Martech Brand Strategy E-commerce

Will Alibaba’s radical split unlock value for brands and marketers?


By Danielle Long, Acting APAC Editor

April 24, 2023 | 9 min read

Alibaba’s radical decision to split the business into six units could deliver a raft of new innovations and opportunities for brands and marketers, but what does it mean for the brand? The Drum spoke to China market experts to learn more.

Alibaba logo

Alibaba's restructure will spilt the ecommerce giant into six business units / Source:

Last month, Chinese e-commerce giant Alibaba announced its plans to overhaul the organisation, splitting the company into six business units, Cloud Intelligence, Digital Media and Entertainment, Cainiao Smart Logistics, Local Services, Global Digital Commerce, and E-commerce (Taobao and Tmall).

The six business units will sit under the Alibaba Group umbrella, which will continue to be led by CEO and chairman Daniel Zhang, and each individual unit will have its own CEO and board. Five of the units will be free to individually raise funds and explore IPOs – “when they are ready” – with the exception of the E-commerce unit, which will remain fully owned by Alibaba.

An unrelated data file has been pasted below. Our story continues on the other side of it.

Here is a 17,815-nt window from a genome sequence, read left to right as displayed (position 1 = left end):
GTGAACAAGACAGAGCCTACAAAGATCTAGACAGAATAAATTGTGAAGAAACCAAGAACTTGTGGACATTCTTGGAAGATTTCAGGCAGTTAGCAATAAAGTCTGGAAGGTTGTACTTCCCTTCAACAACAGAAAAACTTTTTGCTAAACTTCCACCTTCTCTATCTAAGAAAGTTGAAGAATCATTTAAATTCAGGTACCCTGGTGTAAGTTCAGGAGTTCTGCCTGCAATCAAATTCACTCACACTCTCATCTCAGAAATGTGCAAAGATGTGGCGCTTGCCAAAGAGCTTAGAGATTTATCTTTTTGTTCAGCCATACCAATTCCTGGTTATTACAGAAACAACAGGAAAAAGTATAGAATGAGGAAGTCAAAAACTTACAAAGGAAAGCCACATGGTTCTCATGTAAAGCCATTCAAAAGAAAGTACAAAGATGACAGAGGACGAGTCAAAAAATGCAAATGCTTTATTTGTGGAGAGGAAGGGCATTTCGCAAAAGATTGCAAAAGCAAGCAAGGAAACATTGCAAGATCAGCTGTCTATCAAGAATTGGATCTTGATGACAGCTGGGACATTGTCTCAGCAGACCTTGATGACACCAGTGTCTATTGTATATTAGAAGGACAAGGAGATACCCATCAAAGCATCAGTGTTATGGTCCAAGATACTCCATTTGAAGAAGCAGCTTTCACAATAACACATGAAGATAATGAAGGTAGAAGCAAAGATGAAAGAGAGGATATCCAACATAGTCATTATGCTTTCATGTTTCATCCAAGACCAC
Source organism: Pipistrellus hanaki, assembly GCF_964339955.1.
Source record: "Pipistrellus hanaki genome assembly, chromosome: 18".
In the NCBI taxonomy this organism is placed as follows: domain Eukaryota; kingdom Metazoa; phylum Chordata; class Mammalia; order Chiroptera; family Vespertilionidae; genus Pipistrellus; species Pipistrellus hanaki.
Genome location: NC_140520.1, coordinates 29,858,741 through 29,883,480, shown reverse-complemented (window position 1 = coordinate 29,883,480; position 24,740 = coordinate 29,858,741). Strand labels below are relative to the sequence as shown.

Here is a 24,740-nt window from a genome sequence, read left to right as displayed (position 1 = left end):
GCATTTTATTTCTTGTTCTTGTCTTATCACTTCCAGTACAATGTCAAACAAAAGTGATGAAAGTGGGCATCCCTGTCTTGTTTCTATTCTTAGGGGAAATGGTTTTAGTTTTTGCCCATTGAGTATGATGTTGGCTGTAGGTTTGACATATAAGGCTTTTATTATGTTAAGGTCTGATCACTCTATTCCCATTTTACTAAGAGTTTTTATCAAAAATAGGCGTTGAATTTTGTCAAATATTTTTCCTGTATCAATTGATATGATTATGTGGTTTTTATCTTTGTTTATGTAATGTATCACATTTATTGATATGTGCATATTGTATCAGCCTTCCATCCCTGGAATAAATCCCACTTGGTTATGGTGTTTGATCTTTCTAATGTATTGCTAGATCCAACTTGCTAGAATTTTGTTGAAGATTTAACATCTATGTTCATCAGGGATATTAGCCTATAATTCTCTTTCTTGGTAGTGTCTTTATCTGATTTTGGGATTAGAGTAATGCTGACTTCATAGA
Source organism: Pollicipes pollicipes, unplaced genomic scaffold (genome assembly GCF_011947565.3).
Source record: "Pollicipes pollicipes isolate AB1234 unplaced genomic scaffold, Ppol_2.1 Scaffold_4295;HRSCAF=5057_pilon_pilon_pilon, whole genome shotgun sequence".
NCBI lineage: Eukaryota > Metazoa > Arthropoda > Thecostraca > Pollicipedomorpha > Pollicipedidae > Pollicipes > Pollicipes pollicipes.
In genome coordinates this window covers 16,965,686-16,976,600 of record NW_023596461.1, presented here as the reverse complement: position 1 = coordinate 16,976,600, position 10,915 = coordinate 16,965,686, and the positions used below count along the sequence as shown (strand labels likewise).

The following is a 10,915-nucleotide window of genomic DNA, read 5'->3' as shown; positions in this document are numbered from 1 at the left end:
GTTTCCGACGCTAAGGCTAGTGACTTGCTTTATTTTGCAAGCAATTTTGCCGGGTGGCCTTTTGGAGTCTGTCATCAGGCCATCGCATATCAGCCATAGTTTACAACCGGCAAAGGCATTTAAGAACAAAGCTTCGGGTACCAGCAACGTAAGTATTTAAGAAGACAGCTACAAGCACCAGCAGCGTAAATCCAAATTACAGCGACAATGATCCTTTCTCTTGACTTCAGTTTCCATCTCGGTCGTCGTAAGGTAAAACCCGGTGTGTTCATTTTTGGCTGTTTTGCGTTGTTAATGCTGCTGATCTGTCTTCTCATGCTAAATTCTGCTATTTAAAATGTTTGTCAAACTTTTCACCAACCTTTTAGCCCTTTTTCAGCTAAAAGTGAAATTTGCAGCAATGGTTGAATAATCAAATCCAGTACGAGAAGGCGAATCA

Announcing the split to the market, Zhang said the move aimed to provide greater agility for the individual business units within the holding company.

“Alibaba Group will be in the nature of a holding company that is the controlling shareholder of the business group companies. As the controlling shareholder, the Alibaba board will continue to have control over the boards of these new companies.”

“We believe this will allow all of our businesses to become more agile, enhance their business decision-making, and respond faster to market changes.

The restructuring is the most significant in Alibaba’s 24-year history and has been largely compared to Google’s creation of Alphabet in 2015.

The move has been viewed as an easing, if not ending, of the Chinese government’s crackdown on tech businesses. Beijing had been critical of the influence of China’s tech giants including Tencent, ByteDance, Didi, Baidu, Alibaba and Ant Group, and its sweeping regulatory changes are believed to have wiped around $500bn in value from these businesses collectively.

Decentralising the business solves this issue for the government, and analysts believe it could serve as an example for other Chinese businesses to follow. Which could herald the next rise of Chinese tech innovation.

What does the move mean for brands and advertisers?